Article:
Wanted POOL ROOM and no other ROOM at 63A: You might take a cue from this (REC ROOM). Never heard of OMER (that I could recall—I thought he wrote "L'Illiade") and was never going to get WACO. Also, I appear to have believed that the [Common combo vaccine] was MDM, which, in this case, is 100% wrong, though I am going to assume that there is some similar vaccine initialism out there with at least one "M" in it. At this point in the solve, I was a bit worried, but ETES (50A: Conjugation part between "sommes" and "sont") and NORSK (45A: Like Grieg, to Grieg) ended up being gimmes, and they got me going again in the SW; not much trouble after that. I think I have never heard of EM SPACE. Just "em dash." But inferring was not hard. The end!
    Signed, Rex Parker, King of CrossWorld

    P.S. Early-morning reader mail. This made me laugh: "I’ve never gathered at a hearth even though I have a fireplace." 


    Mariposa relatives / FRI 1-30-15 / Foreign fortress / Setting for TV's Mentalist / Chemical synthesis component / Eldest sister in classic 1868 novel / Heavy-metal band with #1 album "Far Beyond Driven" / Popular video game for wannabe athletes / Weapon in fantasy role-playing game

    Friday, January 30, 2015

    Constructor: David Phillips

    Relative difficulty: Easy

    THEME: none

    Word of the Day: SEGOS (9D: Mariposa relatives) —
    The Sego LilyCalochortus nuttallii, is a bulbous perennial which is endemic to the Western United States. It is the state flower of Utah. (wikipedia) // Calochortus /ˌkælɵˈkɔrtəs/ is a genus of plants that includes herbaceousperennial and bulbous species. The genus includes approximately 70 species distributed in North America from south west British Columbia to northern Guatemala and east to Nebraska and the Dakotas. Calochortus is the most widely dispersed genus of Liliaceae on the North American Pacific coast. Of these, 28 species are endemic to California. The genus Calochortusincludes Mariposas (or Mariposa lilies) with open wedge-shaped petals, Globe lilies and Fairy lanterns with globe-shaped flowers, and Cat's ears and Star tulips with erect pointed petals. The word Calochortus is derived from Greek and means "beautiful grass". (wikipedia)
    • • •

    Someone tweeted at me that this was the easiest Friday he'd ever done. I saw the tweet before I did the puzzle, so naturally I thought, "well, now I'm jinxed." But no, it was, in fact, easy—not the easiest Friday I've ever done, but in the ballpark (a hair's breadth under 5). I got so much positive feedback on my posts where I walk you through my solve with screen grabs of the grid at various stages of completion that I decided to do it again today. Turns out that when I do this with a super-easy puzzle, the results aren't so interesting. I set the timer for 3 minutes and set out. When it went off, I was here:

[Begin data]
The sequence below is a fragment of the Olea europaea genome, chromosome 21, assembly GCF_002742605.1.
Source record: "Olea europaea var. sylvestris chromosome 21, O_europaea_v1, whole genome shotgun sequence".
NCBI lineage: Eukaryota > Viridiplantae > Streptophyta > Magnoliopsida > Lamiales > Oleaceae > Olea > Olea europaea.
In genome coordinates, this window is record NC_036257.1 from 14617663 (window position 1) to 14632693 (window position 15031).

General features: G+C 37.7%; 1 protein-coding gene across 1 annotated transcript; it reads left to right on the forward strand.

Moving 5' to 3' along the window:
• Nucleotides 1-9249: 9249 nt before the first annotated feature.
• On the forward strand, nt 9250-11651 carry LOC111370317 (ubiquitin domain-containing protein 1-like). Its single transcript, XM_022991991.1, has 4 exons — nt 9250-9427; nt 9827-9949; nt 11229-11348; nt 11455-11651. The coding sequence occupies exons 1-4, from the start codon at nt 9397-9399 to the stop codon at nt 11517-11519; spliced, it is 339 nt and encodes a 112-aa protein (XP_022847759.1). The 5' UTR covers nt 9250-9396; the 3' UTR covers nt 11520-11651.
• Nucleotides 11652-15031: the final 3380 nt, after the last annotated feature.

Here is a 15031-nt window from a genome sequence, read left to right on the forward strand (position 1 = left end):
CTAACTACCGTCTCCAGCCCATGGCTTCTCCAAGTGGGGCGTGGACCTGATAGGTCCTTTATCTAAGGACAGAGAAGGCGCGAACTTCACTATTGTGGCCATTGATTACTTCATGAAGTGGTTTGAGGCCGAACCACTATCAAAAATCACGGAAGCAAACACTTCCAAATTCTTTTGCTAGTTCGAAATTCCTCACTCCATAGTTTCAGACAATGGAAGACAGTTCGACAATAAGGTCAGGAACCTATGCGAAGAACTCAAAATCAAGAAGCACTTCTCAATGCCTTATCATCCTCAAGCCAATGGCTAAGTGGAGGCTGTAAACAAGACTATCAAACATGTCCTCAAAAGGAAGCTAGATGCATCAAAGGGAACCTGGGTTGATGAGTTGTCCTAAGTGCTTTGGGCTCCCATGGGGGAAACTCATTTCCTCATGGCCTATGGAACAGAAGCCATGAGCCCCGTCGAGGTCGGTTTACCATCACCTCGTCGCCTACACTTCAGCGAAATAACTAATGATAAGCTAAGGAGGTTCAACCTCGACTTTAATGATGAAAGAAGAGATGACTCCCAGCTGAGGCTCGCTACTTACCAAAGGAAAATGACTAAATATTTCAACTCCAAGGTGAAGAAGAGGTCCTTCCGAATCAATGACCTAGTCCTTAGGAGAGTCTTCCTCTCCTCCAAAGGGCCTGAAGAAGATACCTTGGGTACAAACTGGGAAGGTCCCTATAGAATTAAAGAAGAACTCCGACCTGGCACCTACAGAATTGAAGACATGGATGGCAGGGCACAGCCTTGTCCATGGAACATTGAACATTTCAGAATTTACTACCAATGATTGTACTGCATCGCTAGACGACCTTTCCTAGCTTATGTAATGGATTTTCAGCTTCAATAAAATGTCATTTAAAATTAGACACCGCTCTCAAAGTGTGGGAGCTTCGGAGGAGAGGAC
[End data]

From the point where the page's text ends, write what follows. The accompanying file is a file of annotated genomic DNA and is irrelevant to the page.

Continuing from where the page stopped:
Then I set it for another three minutes and was done well before the timer ever went off. For me, puzzles always look most chaotic in the first third of the solve. I actually started in the NW (where I got most but not all of that section), then jumped to the NE via "SCHOOL'S OUT" (where I got most but not all of that section), and then branched out from there. Filling in the top center put necessary pressure on my problem areas in the NW (where I had WANE for SHED) and NE (where I couldn't find SEGOS or REAGENT, partly because I don't really know what they are…). Once those early rough spots were ironed out, sailing was pretty damned smooth. I rolled tanks over the middle and bottom of this grid. As you can see from the partial grid, I've got NEF- and DRU- just locked and loaded; both of them went down the moment I looked at their clues (though I apparently need several attempts to spell NEFERTITI correctly—I went NEFRI-, I think).

    I actually know what SEGO lilies are, but I had no idea "Mariposas" were also lilies. I thought butterfly. Then I thought, "Oh, these are tribe names I just haven't heard of." But no. Flowers. There were two moments that made this puzzle Really speed up. The first was getting that double-I in WII SPORTS. Obviously WII something (which gave me the "W" I needed for SHREWD), and then two seconds of thought tells me "probably SPORTS." The other quickening agent in this grid was BROAD AX. Got BROAD. Realized SWORD didn't fit. Tried AX. That "X" was all I needed for XEROXED, which blew open the E and SE. It also helped having pop culture gimmes lying around all over the place. "SCHOOL'S OUT" features strongly in one Richard Linklater movie. ETHAN Hawke features strongly in at least four others. So if you're a Richard Linklater fan, this was your lucky day. I never watched "GILMORE Girls" or "The Mentalist" (46A: Setting for TV's "The Mentalist"), but I had enough crosses in place to make the answers to those clues easy.